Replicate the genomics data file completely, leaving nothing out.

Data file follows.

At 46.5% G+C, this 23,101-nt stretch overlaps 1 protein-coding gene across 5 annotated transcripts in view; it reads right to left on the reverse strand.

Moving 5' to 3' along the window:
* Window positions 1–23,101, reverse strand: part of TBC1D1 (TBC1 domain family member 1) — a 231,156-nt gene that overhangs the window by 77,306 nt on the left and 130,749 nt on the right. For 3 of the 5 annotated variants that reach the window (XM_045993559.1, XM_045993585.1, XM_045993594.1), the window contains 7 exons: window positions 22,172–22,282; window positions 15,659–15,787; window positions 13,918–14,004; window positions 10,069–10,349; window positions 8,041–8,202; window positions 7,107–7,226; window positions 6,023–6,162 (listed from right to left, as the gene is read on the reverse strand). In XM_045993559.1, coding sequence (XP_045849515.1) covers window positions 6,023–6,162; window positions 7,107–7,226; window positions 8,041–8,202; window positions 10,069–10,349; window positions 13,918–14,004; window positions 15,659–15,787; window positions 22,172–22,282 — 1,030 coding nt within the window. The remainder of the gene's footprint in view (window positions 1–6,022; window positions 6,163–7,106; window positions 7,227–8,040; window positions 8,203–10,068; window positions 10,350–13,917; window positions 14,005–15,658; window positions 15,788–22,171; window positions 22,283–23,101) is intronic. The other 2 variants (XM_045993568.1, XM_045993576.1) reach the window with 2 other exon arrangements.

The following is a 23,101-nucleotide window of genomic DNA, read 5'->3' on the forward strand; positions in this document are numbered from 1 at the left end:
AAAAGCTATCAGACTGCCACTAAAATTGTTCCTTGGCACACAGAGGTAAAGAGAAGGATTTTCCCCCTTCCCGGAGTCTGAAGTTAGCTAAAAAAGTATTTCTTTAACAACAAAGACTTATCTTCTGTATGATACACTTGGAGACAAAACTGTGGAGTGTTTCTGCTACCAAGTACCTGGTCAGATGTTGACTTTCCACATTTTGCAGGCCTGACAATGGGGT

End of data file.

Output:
At 46.5% G+C, this 23,101-nt stretch overlaps 1 protein-coding gene across 5 annotated transcripts in view; it reads right to left on the reverse strand.

Moving 5' to 3' along the window:
* Window positions 1–23,101, reverse strand: part of TBC1D1 (TBC1 domain family member 1) — a 231,156-nt gene that overhangs the window by 77,306 nt on the left and 130,749 nt on the right. For 3 of the 5 annotated variants that reach the window (XM_045993559.1, XM_045993585.1, XM_045993594.1), the window contains 7 exons: window positions 22,172–22,282; window positions 15,659–15,787; window positions 13,918–14,004; window positions 10,069–10,349; window positions 8,041–8,202; window positions 7,107–7,226; window positions 6,023–6,162 (listed from right to left, as the gene is read on the reverse strand). In XM_045993559.1, coding sequence (XP_045849515.1) covers window positions 6,023–6,162; window positions 7,107–7,226; window positions 8,041–8,202; window positions 10,069–10,349; window positions 13,918–14,004; window positions 15,659–15,787; window positions 22,172–22,282 — 1,030 coding nt within the window. The remainder of the gene's footprint in view (window positions 1–6,022; window positions 6,163–7,106; window positions 7,227–8,040; window positions 8,203–10,068; window positions 10,350–13,917; window positions 14,005–15,658; window positions 15,788–22,171; window positions 22,283–23,101) is intronic. The other 2 variants (XM_045993568.1, XM_045993576.1) reach the window with 2 other exon arrangements.

The following is a 23,101-nucleotide window of genomic DNA, read 5'->3' on the forward strand; positions in this document are numbered from 1 at the left end:
AAAAGCTATCAGACTGCCACTAAAATTGTTCCTTGGCACACAGAGGTAAAGAGAAGGATTTTCCCCCTTCCCGGAGTCTGAAGTTAGCTAAAAAAGTATTTCTTTAACAACAAAGACTTATCTTCTGTATGATACACTTGGAGACAAAACTGTGGAGTGTTTCTGCTACCAAGTACCTGGTCAGATGTTGACTTTCCACATTTTGCAGGCCTGACAATGGGGT